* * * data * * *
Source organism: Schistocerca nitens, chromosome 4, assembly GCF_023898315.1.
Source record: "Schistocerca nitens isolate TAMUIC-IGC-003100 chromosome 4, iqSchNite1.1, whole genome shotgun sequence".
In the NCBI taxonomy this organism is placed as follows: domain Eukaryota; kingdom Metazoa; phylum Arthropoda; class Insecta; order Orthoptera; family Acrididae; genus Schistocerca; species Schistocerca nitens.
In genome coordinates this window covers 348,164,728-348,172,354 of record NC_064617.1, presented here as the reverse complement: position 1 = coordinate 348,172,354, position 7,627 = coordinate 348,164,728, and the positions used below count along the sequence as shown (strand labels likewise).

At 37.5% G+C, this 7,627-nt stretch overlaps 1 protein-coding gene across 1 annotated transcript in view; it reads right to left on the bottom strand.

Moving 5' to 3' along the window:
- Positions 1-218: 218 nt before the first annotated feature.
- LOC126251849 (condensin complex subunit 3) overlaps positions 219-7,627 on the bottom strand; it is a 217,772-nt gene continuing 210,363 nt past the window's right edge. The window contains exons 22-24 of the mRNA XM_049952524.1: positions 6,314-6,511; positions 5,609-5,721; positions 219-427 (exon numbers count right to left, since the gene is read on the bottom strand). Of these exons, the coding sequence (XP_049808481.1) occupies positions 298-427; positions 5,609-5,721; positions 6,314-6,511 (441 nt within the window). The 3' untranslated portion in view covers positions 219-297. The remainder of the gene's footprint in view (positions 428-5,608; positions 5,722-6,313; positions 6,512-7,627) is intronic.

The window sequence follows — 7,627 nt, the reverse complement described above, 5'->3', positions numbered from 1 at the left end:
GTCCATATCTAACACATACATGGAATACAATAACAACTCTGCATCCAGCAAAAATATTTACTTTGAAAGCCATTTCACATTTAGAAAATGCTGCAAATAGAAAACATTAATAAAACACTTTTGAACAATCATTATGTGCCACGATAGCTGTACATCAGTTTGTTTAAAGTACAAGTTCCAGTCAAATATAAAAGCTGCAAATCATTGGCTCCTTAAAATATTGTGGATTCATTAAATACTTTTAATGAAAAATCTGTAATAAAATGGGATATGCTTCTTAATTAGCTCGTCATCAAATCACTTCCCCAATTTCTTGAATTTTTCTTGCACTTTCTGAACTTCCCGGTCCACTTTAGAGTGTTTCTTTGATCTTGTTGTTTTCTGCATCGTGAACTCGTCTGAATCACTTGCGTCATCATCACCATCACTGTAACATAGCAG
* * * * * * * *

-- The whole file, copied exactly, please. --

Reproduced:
Source organism: Schistocerca nitens, chromosome 4, assembly GCF_023898315.1.
Source record: "Schistocerca nitens isolate TAMUIC-IGC-003100 chromosome 4, iqSchNite1.1, whole genome shotgun sequence".
In the NCBI taxonomy this organism is placed as follows: domain Eukaryota; kingdom Metazoa; phylum Arthropoda; class Insecta; order Orthoptera; family Acrididae; genus Schistocerca; species Schistocerca nitens.
In genome coordinates this window covers 348,164,728-348,172,354 of record NC_064617.1, presented here as the reverse complement: position 1 = coordinate 348,172,354, position 7,627 = coordinate 348,164,728, and the positions used below count along the sequence as shown (strand labels likewise).

At 37.5% G+C, this 7,627-nt stretch overlaps 1 protein-coding gene across 1 annotated transcript in view; it reads right to left on the bottom strand.

Moving 5' to 3' along the window:
- Positions 1-218: 218 nt before the first annotated feature.
- LOC126251849 (condensin complex subunit 3) overlaps positions 219-7,627 on the bottom strand; it is a 217,772-nt gene continuing 210,363 nt past the window's right edge. The window contains exons 22-24 of the mRNA XM_049952524.1: positions 6,314-6,511; positions 5,609-5,721; positions 219-427 (exon numbers count right to left, since the gene is read on the bottom strand). Of these exons, the coding sequence (XP_049808481.1) occupies positions 298-427; positions 5,609-5,721; positions 6,314-6,511 (441 nt within the window). The 3' untranslated portion in view covers positions 219-297. The remainder of the gene's footprint in view (positions 428-5,608; positions 5,722-6,313; positions 6,512-7,627) is intronic.

The window sequence follows — 7,627 nt, the reverse complement described above, 5'->3', positions numbered from 1 at the left end:
GTCCATATCTAACACATACATGGAATACAATAACAACTCTGCATCCAGCAAAAATATTTACTTTGAAAGCCATTTCACATTTAGAAAATGCTGCAAATAGAAAACATTAATAAAACACTTTTGAACAATCATTATGTGCCACGATAGCTGTACATCAGTTTGTTTAAAGTACAAGTTCCAGTCAAATATAAAAGCTGCAAATCATTGGCTCCTTAAAATATTGTGGATTCATTAAATACTTTTAATGAAAAATCTGTAATAAAATGGGATATGCTTCTTAATTAGCTCGTCATCAAATCACTTCCCCAATTTCTTGAATTTTTCTTGCACTTTCTGAACTTCCCGGTCCACTTTAGAGTGTTTCTTTGATCTTGTTGTTTTCTGCATCGTGAACTCGTCTGAATCACTTGCGTCATCATCACCATCACTGTAACATAGCAG